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Estimated Preparation Time: 10 minutes
Estimated Cooking Time: 1 hr
Servings: 4 bowls of soup
Non-standard Cooking Utensils: A large pan.
350 g (12 oz) of cooking or desert apples
¼ teaspoon of pepper
pinch of cayenne pepper or ginger
2 pints medium stock or vegetable stock
1. Peel and quarter the apples, taking out their cores
2. Put them into the stock, stew them gently for one hour till tender
3. Pass the liquid through a strainer
4. Add the seasoning, give it one boil up, and serve.
The crab, found in our hedges, is the only variety indigenous to Britain; therefore, for the introduction of other kinds we are, no doubt, indebted to the Romans. In the time of the Saxon heptarchy, both Devon and Somerset were distinguished as the apple country; and there are still existing in Herefordshire some trees said to have been planted in the time of William the Conqueror. From that time to this, the varieties of this precious fruit have gone on increasing, and are now said to number upwards of 1,500. It is peculiar to the temperate zone, being found neither in Lapland, nor within the tropics.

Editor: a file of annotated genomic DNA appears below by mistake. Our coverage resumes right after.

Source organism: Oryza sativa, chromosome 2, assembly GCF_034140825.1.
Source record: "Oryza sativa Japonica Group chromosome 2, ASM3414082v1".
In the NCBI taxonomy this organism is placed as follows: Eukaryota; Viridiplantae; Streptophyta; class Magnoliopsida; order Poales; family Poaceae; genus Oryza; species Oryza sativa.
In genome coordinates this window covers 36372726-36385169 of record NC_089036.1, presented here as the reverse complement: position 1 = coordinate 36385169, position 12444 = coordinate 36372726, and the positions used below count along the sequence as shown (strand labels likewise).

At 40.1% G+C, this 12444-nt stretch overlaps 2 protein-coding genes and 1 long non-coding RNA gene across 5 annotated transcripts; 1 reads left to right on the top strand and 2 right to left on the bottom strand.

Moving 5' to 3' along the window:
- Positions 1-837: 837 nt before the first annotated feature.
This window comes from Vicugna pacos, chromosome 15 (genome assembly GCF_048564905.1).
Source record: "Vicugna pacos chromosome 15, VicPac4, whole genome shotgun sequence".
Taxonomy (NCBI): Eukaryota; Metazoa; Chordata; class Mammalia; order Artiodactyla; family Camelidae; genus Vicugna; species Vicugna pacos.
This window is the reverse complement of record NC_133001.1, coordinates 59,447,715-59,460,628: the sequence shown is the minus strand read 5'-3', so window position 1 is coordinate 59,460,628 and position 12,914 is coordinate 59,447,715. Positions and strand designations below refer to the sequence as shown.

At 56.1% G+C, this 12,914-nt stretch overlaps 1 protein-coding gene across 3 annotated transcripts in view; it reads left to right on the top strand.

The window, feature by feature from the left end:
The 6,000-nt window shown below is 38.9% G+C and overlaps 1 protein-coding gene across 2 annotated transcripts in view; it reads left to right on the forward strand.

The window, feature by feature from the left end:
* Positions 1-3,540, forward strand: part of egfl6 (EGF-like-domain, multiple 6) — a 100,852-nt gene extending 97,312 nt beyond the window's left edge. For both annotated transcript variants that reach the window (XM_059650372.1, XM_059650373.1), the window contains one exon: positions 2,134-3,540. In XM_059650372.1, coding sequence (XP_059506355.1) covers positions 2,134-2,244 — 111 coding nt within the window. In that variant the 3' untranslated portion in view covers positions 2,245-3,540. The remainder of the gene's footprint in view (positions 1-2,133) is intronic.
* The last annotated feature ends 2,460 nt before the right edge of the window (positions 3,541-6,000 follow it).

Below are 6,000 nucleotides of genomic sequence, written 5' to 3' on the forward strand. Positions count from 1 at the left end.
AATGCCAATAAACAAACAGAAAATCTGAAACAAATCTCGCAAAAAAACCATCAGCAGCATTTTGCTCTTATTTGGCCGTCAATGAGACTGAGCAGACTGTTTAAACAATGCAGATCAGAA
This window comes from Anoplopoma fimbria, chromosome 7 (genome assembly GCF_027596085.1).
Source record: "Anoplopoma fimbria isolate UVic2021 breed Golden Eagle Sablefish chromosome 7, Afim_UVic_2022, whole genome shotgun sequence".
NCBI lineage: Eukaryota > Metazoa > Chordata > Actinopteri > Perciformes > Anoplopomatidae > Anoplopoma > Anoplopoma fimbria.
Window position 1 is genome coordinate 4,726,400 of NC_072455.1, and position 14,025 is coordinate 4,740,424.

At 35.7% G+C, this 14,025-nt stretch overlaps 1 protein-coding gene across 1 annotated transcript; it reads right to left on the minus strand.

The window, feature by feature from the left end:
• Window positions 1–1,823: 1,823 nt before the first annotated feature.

The best baking apples for early use are the Colvilles; the best for autumn are the rennets and pearmains; and the best for winter and spring are russets. The best table, or eating apples, are the Margarets for early use; the Kentish codlin and summer pearmain for summer; and for autumn, winter, or spring, the Dowton, golden and other pippins, as the ribstone, with small russets. As a food, the apple cannot be considered to rank high, as more than the half of it consists of water, and the rest of its properties are not the most nourishing. It is, however, a useful adjunct to other kinds of food, and, when cooked, is esteemed as slightly laxative.
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